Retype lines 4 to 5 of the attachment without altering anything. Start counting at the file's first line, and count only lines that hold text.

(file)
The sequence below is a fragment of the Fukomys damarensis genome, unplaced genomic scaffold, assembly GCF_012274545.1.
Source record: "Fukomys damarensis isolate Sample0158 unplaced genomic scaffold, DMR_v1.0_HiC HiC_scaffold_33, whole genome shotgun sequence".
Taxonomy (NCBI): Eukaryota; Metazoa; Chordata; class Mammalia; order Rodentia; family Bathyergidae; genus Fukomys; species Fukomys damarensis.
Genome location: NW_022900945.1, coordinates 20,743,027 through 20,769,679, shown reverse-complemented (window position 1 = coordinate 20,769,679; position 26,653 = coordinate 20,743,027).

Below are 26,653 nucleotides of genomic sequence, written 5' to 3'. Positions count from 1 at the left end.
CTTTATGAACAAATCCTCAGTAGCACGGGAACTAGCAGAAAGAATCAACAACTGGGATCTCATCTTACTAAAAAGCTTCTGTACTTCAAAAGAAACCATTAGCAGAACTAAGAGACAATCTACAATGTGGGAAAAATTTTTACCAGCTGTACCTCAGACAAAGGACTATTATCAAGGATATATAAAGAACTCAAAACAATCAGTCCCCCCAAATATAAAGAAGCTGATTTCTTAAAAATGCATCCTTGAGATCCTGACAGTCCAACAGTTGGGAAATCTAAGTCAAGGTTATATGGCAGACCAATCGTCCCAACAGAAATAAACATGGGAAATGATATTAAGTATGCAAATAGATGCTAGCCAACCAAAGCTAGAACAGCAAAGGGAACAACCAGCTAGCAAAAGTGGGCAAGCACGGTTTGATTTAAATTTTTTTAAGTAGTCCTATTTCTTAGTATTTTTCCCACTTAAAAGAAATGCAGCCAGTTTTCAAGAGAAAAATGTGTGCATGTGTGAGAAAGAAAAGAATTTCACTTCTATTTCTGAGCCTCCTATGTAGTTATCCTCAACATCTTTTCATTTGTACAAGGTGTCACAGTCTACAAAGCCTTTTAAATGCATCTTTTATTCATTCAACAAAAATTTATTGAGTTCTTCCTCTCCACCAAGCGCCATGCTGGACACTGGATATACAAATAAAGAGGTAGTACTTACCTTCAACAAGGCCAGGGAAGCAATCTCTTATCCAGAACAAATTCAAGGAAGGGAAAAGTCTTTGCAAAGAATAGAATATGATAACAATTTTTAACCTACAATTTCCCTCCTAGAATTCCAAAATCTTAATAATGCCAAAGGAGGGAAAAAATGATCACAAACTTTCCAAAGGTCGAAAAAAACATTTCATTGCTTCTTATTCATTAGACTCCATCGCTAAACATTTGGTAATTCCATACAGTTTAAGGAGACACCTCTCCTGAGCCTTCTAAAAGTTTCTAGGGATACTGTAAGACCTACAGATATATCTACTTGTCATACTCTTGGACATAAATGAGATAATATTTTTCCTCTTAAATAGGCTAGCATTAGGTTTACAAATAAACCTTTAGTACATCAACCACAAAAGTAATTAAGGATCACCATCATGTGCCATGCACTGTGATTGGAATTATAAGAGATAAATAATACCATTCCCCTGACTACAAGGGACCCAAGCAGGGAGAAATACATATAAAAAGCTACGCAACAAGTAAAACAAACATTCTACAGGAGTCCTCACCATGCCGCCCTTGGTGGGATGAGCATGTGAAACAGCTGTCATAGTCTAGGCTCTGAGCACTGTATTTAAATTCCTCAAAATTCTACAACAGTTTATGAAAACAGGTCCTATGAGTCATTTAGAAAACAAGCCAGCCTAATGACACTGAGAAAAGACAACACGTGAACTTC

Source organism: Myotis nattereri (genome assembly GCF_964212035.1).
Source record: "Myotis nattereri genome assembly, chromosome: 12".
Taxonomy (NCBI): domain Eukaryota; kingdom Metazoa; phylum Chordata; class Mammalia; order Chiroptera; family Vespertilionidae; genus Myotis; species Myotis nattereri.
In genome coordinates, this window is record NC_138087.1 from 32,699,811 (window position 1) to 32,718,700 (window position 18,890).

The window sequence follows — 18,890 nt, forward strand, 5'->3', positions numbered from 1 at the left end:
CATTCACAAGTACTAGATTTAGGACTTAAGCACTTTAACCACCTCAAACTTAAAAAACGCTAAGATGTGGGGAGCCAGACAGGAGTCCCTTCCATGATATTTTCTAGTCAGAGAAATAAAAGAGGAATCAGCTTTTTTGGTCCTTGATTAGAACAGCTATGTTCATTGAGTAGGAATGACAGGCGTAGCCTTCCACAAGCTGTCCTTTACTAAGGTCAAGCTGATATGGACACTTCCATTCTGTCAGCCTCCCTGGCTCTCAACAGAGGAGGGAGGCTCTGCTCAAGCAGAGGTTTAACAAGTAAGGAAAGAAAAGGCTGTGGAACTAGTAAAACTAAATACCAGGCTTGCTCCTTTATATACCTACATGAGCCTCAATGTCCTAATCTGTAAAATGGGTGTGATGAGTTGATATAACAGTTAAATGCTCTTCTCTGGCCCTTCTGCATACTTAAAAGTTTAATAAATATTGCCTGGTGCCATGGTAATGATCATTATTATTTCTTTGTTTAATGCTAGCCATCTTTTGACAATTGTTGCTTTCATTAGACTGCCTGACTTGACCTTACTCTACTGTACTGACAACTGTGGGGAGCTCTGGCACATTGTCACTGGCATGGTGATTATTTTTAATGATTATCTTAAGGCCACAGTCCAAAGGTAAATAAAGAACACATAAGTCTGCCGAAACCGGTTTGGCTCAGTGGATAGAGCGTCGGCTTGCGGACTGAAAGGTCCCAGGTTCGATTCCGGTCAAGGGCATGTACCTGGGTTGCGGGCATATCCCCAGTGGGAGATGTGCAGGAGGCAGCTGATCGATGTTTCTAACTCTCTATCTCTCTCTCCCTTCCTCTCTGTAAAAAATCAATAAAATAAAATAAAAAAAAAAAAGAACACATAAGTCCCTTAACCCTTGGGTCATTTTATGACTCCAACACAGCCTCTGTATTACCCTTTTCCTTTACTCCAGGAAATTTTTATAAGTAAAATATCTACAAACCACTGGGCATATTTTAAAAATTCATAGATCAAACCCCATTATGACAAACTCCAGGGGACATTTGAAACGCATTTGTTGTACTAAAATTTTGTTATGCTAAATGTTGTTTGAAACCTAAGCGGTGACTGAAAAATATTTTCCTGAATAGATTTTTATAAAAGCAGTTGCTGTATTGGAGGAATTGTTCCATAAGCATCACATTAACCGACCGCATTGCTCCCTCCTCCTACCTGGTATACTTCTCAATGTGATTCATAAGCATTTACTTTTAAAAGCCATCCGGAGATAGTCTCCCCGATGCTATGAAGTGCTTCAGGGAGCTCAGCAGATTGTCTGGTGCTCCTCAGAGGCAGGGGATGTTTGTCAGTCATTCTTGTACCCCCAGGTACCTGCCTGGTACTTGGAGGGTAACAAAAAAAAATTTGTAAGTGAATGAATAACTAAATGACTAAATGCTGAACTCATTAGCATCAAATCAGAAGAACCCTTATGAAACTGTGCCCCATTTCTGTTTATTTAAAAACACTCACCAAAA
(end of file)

Genome location: NW_022900945.1, coordinates 20,743,027 through 20,769,679, shown reverse-complemented (window position 1 = coordinate 20,769,679; position 26,653 = coordinate 20,743,027).

Below are 26,653 nucleotides of genomic sequence, written 5' to 3'. Positions count from 1 at the left end.